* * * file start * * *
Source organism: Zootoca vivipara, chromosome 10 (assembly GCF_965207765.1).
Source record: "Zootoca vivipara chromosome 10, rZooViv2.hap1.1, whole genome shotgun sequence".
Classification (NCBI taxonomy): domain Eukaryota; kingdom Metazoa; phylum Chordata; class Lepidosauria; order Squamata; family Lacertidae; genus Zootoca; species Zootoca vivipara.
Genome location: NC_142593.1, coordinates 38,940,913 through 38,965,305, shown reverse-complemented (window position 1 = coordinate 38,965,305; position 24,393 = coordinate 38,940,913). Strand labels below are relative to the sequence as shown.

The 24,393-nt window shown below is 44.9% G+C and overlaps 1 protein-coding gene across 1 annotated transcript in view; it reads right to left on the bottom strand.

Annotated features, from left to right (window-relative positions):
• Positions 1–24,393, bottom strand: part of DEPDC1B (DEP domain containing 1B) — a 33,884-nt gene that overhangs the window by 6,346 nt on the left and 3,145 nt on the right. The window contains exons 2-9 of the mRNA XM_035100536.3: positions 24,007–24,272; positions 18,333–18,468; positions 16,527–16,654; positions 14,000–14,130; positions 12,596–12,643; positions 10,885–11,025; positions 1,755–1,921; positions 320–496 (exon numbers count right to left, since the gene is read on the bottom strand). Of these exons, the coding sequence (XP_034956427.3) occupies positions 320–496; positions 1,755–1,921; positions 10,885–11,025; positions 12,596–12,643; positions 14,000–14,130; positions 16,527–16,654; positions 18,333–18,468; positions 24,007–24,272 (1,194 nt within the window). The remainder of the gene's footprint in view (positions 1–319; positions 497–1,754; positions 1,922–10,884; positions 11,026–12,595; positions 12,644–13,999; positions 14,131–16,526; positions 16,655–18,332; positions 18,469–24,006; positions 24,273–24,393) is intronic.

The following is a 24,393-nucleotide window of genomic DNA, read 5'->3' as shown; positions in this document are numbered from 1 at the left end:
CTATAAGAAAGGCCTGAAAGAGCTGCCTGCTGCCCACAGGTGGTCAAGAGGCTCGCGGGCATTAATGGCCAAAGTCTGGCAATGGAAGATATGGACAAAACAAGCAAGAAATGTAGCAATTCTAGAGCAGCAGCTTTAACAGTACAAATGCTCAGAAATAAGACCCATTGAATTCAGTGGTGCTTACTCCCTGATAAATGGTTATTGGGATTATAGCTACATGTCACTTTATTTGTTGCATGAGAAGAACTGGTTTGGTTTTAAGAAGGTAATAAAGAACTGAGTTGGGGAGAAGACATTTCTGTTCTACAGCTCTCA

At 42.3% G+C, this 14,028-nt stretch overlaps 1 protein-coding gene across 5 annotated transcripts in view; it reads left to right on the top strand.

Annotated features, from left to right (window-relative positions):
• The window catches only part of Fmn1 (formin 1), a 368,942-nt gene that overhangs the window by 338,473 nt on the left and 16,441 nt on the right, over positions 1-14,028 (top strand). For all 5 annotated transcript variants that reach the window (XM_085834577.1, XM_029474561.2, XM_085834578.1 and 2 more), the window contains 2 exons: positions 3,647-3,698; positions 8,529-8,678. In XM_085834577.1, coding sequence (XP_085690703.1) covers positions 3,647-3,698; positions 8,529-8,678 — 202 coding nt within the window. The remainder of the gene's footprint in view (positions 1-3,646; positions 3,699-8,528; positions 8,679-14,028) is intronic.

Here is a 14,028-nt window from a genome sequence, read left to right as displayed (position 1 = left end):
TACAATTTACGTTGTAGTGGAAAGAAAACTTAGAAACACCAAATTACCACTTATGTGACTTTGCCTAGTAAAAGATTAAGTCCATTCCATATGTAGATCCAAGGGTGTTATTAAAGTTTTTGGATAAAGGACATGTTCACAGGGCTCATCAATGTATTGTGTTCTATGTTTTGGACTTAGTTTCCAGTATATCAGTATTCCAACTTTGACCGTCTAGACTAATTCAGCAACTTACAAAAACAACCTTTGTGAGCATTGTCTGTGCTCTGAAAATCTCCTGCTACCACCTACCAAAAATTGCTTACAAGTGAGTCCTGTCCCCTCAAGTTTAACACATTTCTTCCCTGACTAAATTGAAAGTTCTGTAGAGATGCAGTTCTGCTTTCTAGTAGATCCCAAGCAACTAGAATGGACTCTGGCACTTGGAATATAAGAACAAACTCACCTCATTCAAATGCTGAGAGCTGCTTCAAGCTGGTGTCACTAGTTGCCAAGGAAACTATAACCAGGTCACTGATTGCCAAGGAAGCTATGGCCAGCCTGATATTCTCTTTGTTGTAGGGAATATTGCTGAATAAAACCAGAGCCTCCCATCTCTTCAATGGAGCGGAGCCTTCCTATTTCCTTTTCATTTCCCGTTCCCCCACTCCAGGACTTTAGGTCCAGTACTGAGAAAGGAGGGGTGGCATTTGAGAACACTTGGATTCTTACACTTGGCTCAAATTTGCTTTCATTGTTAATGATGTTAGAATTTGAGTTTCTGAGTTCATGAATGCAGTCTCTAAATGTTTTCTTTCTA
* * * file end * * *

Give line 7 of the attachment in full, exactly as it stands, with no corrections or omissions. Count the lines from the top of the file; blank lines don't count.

• Positions 1–24,393, bottom strand: part of DEPDC1B (DEP domain containing 1B) — a 33,884-nt gene that overhangs the window by 6,346 nt on the left and 3,145 nt on the right. The window contains exons 2-9 of the mRNA XM_035100536.3: positions 24,007–24,272; positions 18,333–18,468; positions 16,527–16,654; positions 14,000–14,130; positions 12,596–12,643; positions 10,885–11,025; positions 1,755–1,921; positions 320–496 (exon numbers count right to left, since the gene is read on the bottom strand). Of these exons, the coding sequence (XP_034956427.3) occupies positions 320–496; positions 1,755–1,921; positions 10,885–11,025; positions 12,596–12,643; positions 14,000–14,130; positions 16,527–16,654; positions 18,333–18,468; positions 24,007–24,272 (1,194 nt within the window). The remainder of the gene's footprint in view (positions 1–319; positions 497–1,754; positions 1,922–10,884; positions 11,026–12,595; positions 12,644–13,999; positions 14,131–16,526; positions 16,655–18,332; positions 18,469–24,006; positions 24,273–24,393) is intronic.